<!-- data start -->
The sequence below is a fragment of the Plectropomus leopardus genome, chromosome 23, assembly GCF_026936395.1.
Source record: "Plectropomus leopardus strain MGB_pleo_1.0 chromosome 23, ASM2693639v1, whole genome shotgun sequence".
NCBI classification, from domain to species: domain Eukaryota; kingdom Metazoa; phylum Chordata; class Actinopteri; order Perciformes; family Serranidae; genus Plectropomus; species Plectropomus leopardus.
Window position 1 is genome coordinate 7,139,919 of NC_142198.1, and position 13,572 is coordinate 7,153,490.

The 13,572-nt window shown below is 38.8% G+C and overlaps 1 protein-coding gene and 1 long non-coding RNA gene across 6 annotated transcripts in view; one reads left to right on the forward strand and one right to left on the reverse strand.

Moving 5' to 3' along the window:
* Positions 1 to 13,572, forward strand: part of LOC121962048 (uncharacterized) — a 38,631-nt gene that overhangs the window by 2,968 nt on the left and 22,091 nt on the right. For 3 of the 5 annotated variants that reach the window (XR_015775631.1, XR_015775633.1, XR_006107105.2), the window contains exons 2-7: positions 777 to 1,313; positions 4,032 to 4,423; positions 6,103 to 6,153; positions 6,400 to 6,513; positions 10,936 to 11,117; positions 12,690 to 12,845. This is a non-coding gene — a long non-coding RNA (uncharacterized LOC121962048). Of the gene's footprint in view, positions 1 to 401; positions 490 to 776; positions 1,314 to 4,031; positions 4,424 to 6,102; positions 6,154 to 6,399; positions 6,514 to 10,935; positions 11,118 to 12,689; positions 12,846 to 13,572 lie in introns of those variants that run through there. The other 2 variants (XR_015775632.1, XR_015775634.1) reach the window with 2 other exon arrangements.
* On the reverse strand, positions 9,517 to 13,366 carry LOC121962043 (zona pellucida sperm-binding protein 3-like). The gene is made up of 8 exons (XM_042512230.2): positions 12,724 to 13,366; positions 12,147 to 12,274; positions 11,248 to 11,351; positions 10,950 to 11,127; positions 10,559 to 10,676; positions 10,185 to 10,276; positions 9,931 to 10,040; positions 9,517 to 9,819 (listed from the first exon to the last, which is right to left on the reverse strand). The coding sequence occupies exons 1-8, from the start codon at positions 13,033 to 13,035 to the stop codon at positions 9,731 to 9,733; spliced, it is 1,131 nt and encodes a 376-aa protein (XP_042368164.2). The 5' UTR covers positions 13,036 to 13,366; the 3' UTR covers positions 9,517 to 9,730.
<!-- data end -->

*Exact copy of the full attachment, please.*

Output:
The sequence below is a fragment of the Plectropomus leopardus genome, chromosome 23, assembly GCF_026936395.1.
Source record: "Plectropomus leopardus strain MGB_pleo_1.0 chromosome 23, ASM2693639v1, whole genome shotgun sequence".
NCBI classification, from domain to species: domain Eukaryota; kingdom Metazoa; phylum Chordata; class Actinopteri; order Perciformes; family Serranidae; genus Plectropomus; species Plectropomus leopardus.
Window position 1 is genome coordinate 7,139,919 of NC_142198.1, and position 13,572 is coordinate 7,153,490.

The 13,572-nt window shown below is 38.8% G+C and overlaps 1 protein-coding gene and 1 long non-coding RNA gene across 6 annotated transcripts in view; one reads left to right on the forward strand and one right to left on the reverse strand.

Moving 5' to 3' along the window:
* Positions 1 to 13,572, forward strand: part of LOC121962048 (uncharacterized) — a 38,631-nt gene that overhangs the window by 2,968 nt on the left and 22,091 nt on the right. For 3 of the 5 annotated variants that reach the window (XR_015775631.1, XR_015775633.1, XR_006107105.2), the window contains exons 2-7: positions 777 to 1,313; positions 4,032 to 4,423; positions 6,103 to 6,153; positions 6,400 to 6,513; positions 10,936 to 11,117; positions 12,690 to 12,845. This is a non-coding gene — a long non-coding RNA (uncharacterized LOC121962048). Of the gene's footprint in view, positions 1 to 401; positions 490 to 776; positions 1,314 to 4,031; positions 4,424 to 6,102; positions 6,154 to 6,399; positions 6,514 to 10,935; positions 11,118 to 12,689; positions 12,846 to 13,572 lie in introns of those variants that run through there. The other 2 variants (XR_015775632.1, XR_015775634.1) reach the window with 2 other exon arrangements.
* On the reverse strand, positions 9,517 to 13,366 carry LOC121962043 (zona pellucida sperm-binding protein 3-like). The gene is made up of 8 exons (XM_042512230.2): positions 12,724 to 13,366; positions 12,147 to 12,274; positions 11,248 to 11,351; positions 10,950 to 11,127; positions 10,559 to 10,676; positions 10,185 to 10,276; positions 9,931 to 10,040; positions 9,517 to 9,819 (listed from the first exon to the last, which is right to left on the reverse strand). The coding sequence occupies exons 1-8, from the start codon at positions 13,033 to 13,035 to the stop codon at positions 9,731 to 9,733; spliced, it is 1,131 nt and encodes a 376-aa protein (XP_042368164.2). The 5' UTR covers positions 13,036 to 13,366; the 3' UTR covers positions 9,517 to 9,730.